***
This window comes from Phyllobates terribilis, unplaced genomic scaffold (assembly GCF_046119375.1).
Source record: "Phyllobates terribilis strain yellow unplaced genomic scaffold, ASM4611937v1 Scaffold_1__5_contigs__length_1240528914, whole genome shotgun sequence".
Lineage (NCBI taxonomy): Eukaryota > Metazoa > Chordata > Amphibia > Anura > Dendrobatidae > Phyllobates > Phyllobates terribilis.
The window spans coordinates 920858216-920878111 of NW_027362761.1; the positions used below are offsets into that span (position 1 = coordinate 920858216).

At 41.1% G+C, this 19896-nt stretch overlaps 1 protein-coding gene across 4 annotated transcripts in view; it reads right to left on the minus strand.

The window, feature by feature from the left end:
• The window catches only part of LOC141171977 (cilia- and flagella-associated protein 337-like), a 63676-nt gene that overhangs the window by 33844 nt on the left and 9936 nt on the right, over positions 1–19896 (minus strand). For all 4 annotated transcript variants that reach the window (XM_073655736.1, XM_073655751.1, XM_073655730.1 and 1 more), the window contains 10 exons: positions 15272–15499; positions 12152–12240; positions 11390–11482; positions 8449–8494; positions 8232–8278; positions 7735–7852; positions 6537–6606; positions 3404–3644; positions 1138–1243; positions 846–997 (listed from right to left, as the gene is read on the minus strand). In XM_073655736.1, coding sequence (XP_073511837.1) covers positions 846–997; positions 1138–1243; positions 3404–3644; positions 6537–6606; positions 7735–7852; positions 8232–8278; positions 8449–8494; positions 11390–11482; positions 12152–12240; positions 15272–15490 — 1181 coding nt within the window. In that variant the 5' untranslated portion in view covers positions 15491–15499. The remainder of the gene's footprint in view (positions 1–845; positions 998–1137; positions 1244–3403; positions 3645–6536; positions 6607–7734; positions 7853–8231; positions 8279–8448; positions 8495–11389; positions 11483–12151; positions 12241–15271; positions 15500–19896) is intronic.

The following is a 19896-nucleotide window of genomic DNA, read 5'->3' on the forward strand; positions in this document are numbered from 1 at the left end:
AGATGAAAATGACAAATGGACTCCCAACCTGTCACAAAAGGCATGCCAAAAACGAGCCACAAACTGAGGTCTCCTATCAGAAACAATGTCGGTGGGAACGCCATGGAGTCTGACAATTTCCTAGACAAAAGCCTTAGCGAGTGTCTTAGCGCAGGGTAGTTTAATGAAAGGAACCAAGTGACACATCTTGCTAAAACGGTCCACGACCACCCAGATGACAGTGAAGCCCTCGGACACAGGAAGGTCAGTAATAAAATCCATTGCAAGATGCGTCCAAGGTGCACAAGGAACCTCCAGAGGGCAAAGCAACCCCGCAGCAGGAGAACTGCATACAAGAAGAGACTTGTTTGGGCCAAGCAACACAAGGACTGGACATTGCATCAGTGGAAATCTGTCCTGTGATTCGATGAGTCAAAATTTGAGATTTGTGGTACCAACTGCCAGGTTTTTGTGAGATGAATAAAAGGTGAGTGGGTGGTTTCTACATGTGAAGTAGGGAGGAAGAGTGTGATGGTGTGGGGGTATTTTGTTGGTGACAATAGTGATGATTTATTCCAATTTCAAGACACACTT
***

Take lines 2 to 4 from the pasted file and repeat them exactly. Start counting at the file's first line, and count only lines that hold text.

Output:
Source record: "Phyllobates terribilis strain yellow unplaced genomic scaffold, ASM4611937v1 Scaffold_1__5_contigs__length_1240528914, whole genome shotgun sequence".
Lineage (NCBI taxonomy): Eukaryota > Metazoa > Chordata > Amphibia > Anura > Dendrobatidae > Phyllobates > Phyllobates terribilis.
The window spans coordinates 920858216-920878111 of NW_027362761.1; the positions used below are offsets into that span (position 1 = coordinate 920858216).